the same physical dimension.
Since 'a' is the only non-phantom type we were able to define
'Dimensional' as a newtype, avoiding boxing at runtime.
= The variant 'v' of 'Dimensional' =
The phantom type variable v is used to distinguish between units
and quantities. It should be one of the following:
> data DUnit
> data DQuantity
We enforce this using the (non-exported) type class 'Variant' of
which 'DUnit' and 'DQuantity' are the only instances.
> class Variant v
> instance Variant DUnit
> instance Variant DQuantity
For convenience we define type synonyms for units and quantities.
> type Unit = Dimensional DUnit
> type Quantity = Dimensional DQuantity
The relationship between (the value of) a 'Quantity', its numerical
value and its 'Unit' is described in 7.1 "Value and numerical value
of a quantity" of [1]. In short a 'Quantity' is the product of a
number and a 'Unit'. We define the '(*~)' operator as a convenient
way to declare quantities as such a product.
> (*~) :: Num a => a -> Unit d a -> Quantity d a
> x *~ Dimensional y = Dimensional (x P.* y)
Conversely, the numerical value of a 'Quantity' is obtained by
dividing the 'Quantity' by its 'Unit' (any unit with the same
physical dimension). The '(/~)' operator provides a convenient way
of obtaining the numerical value of a quantity.
> (/~) :: Fractional a => Quantity d a -> Unit d a -> a
> Dimensional x /~ Dimensional y = x P./ y
We give '*~' and '/~' the same fixity as '*' and '/' defined below.
Note that this necessitates the use of parenthesis when composing
units using '*' and '/', e.g. "1 *~ (meter / second)".
> infixl 7 *~, /~
= The dimension 'd' of 'Dimensional' =
The phantom type variable d encompasses the physical dimension of
the 'Dimensional'. As detailed in [1] there are seven base dimensions,
which can be combined in integer powers to a given physical dimension.
We represent physical dimensions as the powers of the seven base
dimensions that make up the given dimension. The powers are represented
using NumTypes. For convenience we collect all seven base dimensions
in a data type 'Dim' which is the sole instance of the 'Dims' type
class.
> data (NumType l, -- Length.
> NumType m, -- Mass.
> NumType t, -- Time.
> NumType i, -- Electric current.
> NumType th, -- Thermodynamic temperature.
> NumType n, -- Amount of substance.
> NumType j) -- Luminous intensity.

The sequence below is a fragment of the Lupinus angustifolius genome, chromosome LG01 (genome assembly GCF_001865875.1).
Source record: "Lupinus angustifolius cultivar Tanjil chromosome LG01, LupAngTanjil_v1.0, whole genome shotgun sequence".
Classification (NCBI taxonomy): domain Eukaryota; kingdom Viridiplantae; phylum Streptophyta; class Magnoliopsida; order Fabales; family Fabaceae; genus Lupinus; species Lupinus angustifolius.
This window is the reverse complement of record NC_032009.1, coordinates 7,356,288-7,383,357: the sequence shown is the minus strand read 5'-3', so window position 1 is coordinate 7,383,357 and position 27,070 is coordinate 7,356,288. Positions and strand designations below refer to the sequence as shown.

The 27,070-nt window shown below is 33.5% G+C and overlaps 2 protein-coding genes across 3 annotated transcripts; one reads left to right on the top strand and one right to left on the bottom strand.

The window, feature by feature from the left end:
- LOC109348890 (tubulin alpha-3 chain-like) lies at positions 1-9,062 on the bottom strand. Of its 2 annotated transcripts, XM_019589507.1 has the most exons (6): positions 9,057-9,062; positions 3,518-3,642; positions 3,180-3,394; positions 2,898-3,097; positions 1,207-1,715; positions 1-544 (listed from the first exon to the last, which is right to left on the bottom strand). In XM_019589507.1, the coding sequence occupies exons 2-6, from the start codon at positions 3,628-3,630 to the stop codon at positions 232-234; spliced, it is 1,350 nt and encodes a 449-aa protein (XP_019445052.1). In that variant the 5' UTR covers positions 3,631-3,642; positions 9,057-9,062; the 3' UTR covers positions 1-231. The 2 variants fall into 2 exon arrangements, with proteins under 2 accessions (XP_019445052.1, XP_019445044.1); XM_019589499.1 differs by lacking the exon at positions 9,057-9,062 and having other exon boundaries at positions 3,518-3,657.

> => Dim l m t i th n j
> class Dims d
> instance Dims (Dim l m t i th n j)
We could have chosen to provide type variables for the seven base
dimensions in 'Dimensional' instead of creating a new data type
'Dim'. However, that would have made any type signatures involving
'Dimensional' very cumbersome. By encompassing the physical dimension
in a single type variable we can "hide" the cumbersome type arithmetic
behind convenient type classes as will be seen later.
Using our 'Dim' data type we define some type synonyms for convenience
and illustrative purposes. We start with the base dimensions.
> type DOne = Dim Zero Zero Zero Zero Zero Zero Zero
> type DLength = Dim Pos1 Zero Zero Zero Zero Zero Zero
> type DMass = Dim Zero Pos1 Zero Zero Zero Zero Zero
> type DTime = Dim Zero Zero Pos1 Zero Zero Zero Zero
> type DCurrent = Dim Zero Zero Zero Pos1 Zero Zero Zero
> type DTemperature = Dim Zero Zero Zero Zero Pos1 Zero Zero
> type DAmount = Dim Zero Zero Zero Zero Zero Pos1 Zero
> type DIntensity = Dim Zero Zero Zero Zero Zero Zero Pos1
We add some derived physical dimensions.
> type DArea = Dim Pos2 Zero Zero Zero Zero Zero Zero
> type DVolume = Dim Pos3 Zero Zero Zero Zero Zero Zero
> type DFrequency = Dim Zero Zero Neg1 Zero Zero Zero Zero
> type DVelocity = Dim Pos1 Zero Neg1 Zero Zero Zero Zero
> type DAcceleration = Dim Pos1 Zero Neg2 Zero Zero Zero Zero
> type DForce = Dim Pos1 Pos1 Neg2 Zero Zero Zero Zero
> type DImpulse = Dim Pos1 Pos1 Neg1 Zero Zero Zero Zero
> type DMassFlow = Dim Zero Pos1 Neg1 Zero Zero Zero Zero
> type DPressure = Dim Neg1 Pos1 Neg2 Zero Zero Zero Zero
Using the above type synonyms we can define type synonyms for
quantities of particular physical dimensions.
Quantities with the base dimensions.
> type Dimensionless = Quantity DOne
> type Length = Quantity DLength
> type Mass = Quantity DMass
> type Time = Quantity DTime
> type Current = Quantity DCurrent
> type Temperature = Quantity DTemperature
> type Amount = Quantity DAmount
> type Intensity = Quantity DIntensity
Some quantities with derived dimensions.
> type Frequency = Quantity DFrequency
> type Velocity = Quantity DVelocity
> type Angle = Dimensionless
> type SolidAngle = Dimensionless
> type AngularVelocity = Frequency
> type Force = Quantity DForce
> type Thrust = Force
> type Impulse = Quantity DImpulse
> type MassFlow = Quantity DMassFlow
> type Pressure = Quantity DPressure
= Arithmetic on physical dimensions =
When performing arithmetic on units and quantities the arithmetics
must be applied to both the numerical values of the Dimensionals
but also to their physical dimensions. The type level arithmetic
on physical dimensions is governed by multi-parameter type classes
and functional dependences.